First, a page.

This week Senators Mark Warner (D-VA) and Mike Crapo (R-ID) sent a letter to Mary Jo White, chair of the Securities and Exchange Commission, asking for the SEC to finally take action on the central reason why its open-data corporate financial reporting has failed so far. This marks the first time a Republican Senator has spoken out in support of open data in financial regulatory reporting.
Although it adopted the XBRL open data format for corporate financial statements in 2009, the SEC has continued, ever since, to require companies to file old-fashioned plain text versions as well. With companies reporting the same information twice – once as open data, and again as a document – the agency treats the document version with more care than the data version. As a result, the quality of the data versions, though now improving, remained poor for years.
In six and a half years since open data reporting began, the SEC has only once issued a public statement calling for better data quality in the XBRL versions of corporate financial statements. It appears that the agency still relies on its staffers’ manual review of the document versions to enforce the securities laws.
Poor data quality has dissuaded large “infomediaries” like Morningstar from using the XBRL versions in the data products they sell to the markets. Poor data quality has increased the costs to enterprising startups like Calcbench who use XBRL financial statements to feed their platforms.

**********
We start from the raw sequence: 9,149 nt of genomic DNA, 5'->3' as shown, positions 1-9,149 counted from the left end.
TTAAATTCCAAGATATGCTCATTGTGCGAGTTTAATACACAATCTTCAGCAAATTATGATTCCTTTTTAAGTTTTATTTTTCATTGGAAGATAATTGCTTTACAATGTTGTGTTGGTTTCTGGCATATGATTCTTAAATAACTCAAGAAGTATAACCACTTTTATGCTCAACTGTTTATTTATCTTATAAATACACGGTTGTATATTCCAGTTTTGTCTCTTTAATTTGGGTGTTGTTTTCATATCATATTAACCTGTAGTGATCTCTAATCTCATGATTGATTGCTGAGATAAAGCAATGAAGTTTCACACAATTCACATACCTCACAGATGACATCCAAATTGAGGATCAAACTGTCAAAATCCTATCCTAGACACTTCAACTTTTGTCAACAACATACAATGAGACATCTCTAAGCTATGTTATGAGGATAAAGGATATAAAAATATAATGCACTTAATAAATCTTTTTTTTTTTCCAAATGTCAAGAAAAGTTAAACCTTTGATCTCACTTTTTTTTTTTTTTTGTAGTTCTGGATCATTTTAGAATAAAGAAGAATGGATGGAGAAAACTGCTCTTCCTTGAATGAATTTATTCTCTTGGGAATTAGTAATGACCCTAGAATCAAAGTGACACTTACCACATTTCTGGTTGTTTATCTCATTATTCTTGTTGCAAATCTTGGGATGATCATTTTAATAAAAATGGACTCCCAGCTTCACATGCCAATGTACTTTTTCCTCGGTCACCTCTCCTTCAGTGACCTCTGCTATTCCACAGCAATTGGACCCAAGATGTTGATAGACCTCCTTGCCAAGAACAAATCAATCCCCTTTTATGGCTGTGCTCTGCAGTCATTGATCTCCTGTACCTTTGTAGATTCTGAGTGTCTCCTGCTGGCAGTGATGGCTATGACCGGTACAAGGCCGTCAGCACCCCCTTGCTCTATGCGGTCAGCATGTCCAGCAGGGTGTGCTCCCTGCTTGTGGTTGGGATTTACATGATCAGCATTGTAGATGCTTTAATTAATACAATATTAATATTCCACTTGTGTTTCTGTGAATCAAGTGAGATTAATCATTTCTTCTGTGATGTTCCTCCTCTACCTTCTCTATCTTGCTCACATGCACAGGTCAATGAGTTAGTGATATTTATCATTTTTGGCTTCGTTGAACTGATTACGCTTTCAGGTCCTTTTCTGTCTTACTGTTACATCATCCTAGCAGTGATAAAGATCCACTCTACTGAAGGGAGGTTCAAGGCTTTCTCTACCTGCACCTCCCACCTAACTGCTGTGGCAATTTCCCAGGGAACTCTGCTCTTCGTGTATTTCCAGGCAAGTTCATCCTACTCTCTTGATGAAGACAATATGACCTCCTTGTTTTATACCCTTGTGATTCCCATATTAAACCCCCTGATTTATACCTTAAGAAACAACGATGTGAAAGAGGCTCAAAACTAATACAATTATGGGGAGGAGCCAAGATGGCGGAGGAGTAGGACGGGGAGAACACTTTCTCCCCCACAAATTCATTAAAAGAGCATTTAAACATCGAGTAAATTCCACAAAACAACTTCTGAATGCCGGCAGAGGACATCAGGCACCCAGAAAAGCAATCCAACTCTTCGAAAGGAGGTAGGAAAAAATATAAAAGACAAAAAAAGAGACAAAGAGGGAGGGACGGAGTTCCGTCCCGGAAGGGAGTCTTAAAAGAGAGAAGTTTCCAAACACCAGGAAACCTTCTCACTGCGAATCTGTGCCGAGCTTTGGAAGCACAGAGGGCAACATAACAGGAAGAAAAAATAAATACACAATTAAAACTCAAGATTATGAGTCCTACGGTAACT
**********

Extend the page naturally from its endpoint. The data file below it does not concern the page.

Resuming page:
The SEC’s failure to get XBRL right has hurt public companies, too, especially smaller ones. Open data reporting should enable analysts to follow a wider range of companies, increasing smaller companies’ ability to get noticed and ultimately lowering those companies’ costs of capital. Data quality problems have hindered the markets’ embrace of XBRL data, keeping capital costs higher than they should be. And, of course, it’s more expensive for companies to report two versions of their financial statements than to report just one, because checking back and forth between documents and data to ensure consistency costs time and money.
This week, Senators Warner and Crapo have asked Chair White to state when the SEC will stop collecting two versions of every corporate financial statement and just collect one, using the “inline XBRL,” or iXBRL, format. Inline XBRL is both human- and machine-readable. Chair White promised last November that the agency was considering iXBRL but has taken no action since.
Senators Warner and Crapo’s letter can be found here.
If Congress can persuade the SEC to finally fix its open data regime to properly serve investors, companies, and markets, the chief arguments raised by supporters of the Small Company Disclosure Simplification Act (H.R. 1965), which would partially ban XBRL, will be gone. Rep. Robert Hurt, who introduced H.R. 1965, claims that XBRL reporting costs too much and that investors don’t use the data. Moving to iXBRL would reduce compliance costs and ensure that every investor uses the data.
If the SEC takes no action, Congress might force it. The Financial Transparency Act, which continues to gain cosponsorships in the House, includes a mandate for the SEC to move to iXBRL.
The complete modernization of the SEC’s disclosure system hinges on the success of the now six-year-old open data initiative at the agency. Further, what happens at the SEC is important to the overall open data movement — for spending, legislative and nonprofit data, and beyond. So far, the SEC’s rollout has been an example of what not to do.